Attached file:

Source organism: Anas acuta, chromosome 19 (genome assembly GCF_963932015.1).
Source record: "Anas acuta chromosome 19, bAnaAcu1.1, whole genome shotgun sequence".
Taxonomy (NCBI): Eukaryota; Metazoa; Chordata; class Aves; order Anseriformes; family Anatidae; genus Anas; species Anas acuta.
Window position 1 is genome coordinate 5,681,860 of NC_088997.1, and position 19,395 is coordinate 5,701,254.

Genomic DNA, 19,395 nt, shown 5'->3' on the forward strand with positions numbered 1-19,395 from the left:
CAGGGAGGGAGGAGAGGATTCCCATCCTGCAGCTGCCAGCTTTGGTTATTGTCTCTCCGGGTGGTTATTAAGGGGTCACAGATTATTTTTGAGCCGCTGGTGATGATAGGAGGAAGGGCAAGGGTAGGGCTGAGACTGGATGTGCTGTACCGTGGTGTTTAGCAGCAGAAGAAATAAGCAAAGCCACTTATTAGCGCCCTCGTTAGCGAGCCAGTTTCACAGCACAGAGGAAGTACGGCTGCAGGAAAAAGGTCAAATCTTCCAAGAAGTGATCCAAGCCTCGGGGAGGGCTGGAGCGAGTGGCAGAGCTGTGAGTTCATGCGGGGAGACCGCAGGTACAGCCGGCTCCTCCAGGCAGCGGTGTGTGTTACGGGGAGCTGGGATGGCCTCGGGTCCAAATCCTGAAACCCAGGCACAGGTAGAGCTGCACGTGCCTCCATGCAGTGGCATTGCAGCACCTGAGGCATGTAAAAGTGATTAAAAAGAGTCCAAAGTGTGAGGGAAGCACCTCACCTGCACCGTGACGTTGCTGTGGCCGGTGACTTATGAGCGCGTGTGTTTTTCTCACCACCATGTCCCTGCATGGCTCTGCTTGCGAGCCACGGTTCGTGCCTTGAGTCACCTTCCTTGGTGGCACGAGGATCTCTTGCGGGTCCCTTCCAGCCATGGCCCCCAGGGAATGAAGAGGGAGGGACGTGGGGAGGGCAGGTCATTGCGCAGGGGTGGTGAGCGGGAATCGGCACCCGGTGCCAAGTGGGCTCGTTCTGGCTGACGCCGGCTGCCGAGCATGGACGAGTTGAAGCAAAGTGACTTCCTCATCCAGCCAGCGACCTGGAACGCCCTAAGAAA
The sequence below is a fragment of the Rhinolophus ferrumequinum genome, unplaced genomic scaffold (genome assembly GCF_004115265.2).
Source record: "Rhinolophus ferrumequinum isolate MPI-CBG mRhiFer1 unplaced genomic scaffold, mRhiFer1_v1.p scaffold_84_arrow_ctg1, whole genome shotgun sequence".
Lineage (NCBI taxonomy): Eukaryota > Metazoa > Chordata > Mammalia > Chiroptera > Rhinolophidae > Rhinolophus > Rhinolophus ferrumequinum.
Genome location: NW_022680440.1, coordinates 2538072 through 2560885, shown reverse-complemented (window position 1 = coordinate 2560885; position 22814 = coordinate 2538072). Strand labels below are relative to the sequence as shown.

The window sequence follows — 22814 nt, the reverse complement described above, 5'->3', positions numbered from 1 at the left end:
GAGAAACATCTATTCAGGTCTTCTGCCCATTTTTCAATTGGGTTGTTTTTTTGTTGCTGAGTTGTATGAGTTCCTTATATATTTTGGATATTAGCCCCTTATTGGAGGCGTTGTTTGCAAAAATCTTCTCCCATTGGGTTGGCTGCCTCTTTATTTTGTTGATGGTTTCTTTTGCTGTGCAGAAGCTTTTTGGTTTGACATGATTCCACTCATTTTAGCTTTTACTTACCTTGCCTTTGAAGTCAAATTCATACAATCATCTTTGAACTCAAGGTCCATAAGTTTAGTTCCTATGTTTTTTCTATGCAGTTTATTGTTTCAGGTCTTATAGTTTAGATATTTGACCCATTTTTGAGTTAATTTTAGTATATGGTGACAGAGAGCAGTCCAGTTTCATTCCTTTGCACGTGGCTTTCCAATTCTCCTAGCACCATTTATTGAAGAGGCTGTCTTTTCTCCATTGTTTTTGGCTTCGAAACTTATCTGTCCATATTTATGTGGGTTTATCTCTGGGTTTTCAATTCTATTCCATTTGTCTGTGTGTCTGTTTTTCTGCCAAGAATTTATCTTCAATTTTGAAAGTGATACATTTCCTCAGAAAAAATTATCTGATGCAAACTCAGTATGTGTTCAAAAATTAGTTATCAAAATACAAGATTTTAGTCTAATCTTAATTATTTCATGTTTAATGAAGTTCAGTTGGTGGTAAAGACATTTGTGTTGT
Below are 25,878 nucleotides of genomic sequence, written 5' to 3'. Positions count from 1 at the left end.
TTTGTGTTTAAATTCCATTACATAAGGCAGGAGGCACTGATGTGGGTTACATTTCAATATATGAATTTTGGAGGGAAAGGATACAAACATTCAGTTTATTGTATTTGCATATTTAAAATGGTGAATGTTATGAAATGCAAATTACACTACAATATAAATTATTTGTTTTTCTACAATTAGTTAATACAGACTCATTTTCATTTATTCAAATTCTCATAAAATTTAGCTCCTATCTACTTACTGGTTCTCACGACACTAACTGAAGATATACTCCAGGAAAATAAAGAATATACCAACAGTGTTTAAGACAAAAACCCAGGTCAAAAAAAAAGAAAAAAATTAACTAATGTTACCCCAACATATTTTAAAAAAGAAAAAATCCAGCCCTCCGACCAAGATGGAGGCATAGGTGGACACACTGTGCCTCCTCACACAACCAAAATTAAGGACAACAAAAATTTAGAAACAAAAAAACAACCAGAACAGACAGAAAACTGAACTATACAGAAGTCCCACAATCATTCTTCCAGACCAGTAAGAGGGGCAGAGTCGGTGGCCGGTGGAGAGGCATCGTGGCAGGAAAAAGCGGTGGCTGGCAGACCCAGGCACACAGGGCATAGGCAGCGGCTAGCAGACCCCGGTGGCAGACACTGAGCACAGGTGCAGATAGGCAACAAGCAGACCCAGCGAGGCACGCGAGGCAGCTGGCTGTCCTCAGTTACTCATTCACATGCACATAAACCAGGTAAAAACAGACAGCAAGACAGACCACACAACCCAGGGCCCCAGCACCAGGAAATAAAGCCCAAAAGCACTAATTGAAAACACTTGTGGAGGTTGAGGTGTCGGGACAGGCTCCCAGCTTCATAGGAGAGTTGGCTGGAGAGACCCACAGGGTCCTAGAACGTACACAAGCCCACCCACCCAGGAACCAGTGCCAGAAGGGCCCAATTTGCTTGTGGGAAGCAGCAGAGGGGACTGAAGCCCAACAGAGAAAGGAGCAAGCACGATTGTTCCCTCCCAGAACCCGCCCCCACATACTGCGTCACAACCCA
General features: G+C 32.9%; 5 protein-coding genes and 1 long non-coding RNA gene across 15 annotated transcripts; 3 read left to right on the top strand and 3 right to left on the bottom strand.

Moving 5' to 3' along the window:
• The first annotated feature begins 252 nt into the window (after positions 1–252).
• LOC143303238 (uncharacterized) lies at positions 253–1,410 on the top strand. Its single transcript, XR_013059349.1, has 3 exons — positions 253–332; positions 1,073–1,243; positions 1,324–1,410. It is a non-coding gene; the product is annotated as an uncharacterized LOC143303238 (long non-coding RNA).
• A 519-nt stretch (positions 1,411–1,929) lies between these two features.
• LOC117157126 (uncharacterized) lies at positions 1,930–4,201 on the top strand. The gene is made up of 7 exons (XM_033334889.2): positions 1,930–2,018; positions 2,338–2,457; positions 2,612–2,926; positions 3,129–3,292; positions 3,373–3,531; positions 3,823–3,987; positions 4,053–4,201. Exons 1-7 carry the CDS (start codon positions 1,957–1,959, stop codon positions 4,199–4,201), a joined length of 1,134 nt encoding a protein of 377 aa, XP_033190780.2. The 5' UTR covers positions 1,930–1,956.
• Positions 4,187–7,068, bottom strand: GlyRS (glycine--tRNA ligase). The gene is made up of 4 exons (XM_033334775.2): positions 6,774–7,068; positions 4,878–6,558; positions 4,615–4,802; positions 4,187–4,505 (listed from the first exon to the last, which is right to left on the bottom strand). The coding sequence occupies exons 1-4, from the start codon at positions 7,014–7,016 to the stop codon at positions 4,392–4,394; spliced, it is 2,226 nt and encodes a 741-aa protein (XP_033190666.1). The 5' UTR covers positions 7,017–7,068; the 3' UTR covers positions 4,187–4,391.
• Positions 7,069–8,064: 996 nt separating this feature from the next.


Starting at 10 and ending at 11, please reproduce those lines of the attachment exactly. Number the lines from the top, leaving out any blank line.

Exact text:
Genome location: NW_022680440.1, coordinates 2538072 through 2560885, shown reverse-complemented (window position 1 = coordinate 2560885; position 22814 = coordinate 2538072). Strand labels below are relative to the sequence as shown.

The window sequence follows — 22814 nt, the reverse complement described above, 5'->3', positions numbered from 1 at the left end: